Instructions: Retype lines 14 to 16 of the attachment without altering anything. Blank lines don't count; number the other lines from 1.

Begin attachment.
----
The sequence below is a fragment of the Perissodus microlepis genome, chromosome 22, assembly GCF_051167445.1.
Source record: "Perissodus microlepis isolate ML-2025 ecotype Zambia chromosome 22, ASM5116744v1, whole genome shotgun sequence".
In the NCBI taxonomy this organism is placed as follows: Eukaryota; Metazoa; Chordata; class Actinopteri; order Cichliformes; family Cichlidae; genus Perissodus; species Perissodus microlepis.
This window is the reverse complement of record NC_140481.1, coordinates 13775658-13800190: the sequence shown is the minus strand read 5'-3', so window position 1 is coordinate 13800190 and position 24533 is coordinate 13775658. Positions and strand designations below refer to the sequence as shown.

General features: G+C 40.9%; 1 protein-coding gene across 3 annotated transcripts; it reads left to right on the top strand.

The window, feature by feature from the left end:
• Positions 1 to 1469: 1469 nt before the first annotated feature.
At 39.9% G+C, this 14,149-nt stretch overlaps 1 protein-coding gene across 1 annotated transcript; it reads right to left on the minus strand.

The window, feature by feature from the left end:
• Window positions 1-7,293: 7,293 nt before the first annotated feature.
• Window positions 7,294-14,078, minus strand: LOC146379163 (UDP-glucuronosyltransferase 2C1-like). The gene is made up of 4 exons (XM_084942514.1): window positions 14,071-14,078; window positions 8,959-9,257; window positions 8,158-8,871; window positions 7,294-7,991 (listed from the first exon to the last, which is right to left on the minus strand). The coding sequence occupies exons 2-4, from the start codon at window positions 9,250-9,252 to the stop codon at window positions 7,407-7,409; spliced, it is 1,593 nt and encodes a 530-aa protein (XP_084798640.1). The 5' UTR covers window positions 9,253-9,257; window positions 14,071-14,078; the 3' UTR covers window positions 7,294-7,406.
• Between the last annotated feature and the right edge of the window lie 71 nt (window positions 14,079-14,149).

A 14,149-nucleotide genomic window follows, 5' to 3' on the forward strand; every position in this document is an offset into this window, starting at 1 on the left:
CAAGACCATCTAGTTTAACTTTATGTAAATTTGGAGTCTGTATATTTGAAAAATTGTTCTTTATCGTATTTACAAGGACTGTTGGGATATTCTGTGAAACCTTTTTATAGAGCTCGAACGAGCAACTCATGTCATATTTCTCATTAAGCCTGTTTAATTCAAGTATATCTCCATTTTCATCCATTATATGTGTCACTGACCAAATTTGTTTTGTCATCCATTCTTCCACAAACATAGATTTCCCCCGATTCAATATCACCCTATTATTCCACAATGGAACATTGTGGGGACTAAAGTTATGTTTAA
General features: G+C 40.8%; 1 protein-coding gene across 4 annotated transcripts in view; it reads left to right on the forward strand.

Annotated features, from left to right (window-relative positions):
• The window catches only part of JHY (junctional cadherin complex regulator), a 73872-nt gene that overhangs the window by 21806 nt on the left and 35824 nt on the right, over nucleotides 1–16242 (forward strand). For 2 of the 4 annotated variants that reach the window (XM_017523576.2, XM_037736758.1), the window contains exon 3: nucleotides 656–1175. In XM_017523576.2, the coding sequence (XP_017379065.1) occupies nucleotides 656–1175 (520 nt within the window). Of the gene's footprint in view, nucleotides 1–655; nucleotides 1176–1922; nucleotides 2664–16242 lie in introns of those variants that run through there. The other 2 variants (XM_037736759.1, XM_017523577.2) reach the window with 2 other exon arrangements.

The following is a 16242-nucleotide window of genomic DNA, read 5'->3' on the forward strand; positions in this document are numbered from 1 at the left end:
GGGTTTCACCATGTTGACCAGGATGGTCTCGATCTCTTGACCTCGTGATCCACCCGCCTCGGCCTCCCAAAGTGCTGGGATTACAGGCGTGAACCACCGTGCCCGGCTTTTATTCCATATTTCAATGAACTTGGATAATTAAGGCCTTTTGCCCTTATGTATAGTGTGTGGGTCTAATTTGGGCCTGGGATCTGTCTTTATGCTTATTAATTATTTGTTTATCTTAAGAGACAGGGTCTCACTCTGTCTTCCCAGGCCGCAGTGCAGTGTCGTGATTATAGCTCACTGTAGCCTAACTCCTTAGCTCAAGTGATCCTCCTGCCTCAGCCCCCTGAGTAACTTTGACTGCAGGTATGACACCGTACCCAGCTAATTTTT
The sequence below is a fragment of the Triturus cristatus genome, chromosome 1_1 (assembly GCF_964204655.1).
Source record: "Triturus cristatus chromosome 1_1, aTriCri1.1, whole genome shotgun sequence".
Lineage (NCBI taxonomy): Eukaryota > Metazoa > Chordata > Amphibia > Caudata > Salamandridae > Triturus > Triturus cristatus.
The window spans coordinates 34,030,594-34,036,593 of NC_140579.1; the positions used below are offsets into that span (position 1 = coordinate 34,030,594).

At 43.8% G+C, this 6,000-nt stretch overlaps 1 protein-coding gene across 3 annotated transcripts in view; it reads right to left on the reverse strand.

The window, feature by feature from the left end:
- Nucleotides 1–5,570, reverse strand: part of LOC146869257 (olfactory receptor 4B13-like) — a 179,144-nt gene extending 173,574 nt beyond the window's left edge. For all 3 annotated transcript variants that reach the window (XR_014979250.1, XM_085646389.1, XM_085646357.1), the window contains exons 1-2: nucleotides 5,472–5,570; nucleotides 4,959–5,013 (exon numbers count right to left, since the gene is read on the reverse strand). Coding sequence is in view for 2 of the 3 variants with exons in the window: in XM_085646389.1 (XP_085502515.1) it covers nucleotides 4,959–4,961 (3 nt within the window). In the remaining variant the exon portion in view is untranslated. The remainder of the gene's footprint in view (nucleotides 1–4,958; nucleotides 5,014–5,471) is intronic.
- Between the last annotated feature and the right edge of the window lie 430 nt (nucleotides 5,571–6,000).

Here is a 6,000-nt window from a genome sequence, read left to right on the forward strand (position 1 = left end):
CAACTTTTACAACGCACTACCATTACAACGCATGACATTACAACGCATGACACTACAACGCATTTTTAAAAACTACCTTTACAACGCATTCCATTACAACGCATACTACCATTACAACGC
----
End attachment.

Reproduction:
CAAGACCATCTAGTTTAACTTTATGTAAATTTGGAGTCTGTATATTTGAAAAATTGTTCTTTATCGTATTTACAAGGACTGTTGGGATATTCTGTGAAACCTTTTTATAGAGCTCGAACGAGCAACTCATGTCATATTTCTCATTAAGCCTGTTTAATTCAAGTATATCTCCATTTTCATCCATTATATGTGTCACTGACCAAATTTGTTTTGTCATCCATTCTTCCACAAACATAGATTTCCCCCGATTCAATATCACCCTATTATTCCACAATGGAACATTGTGGGGACTAAAGTTATGTTTAA
General features: G+C 40.8%; 1 protein-coding gene across 4 annotated transcripts in view; it reads left to right on the forward strand.

Annotated features, from left to right (window-relative positions):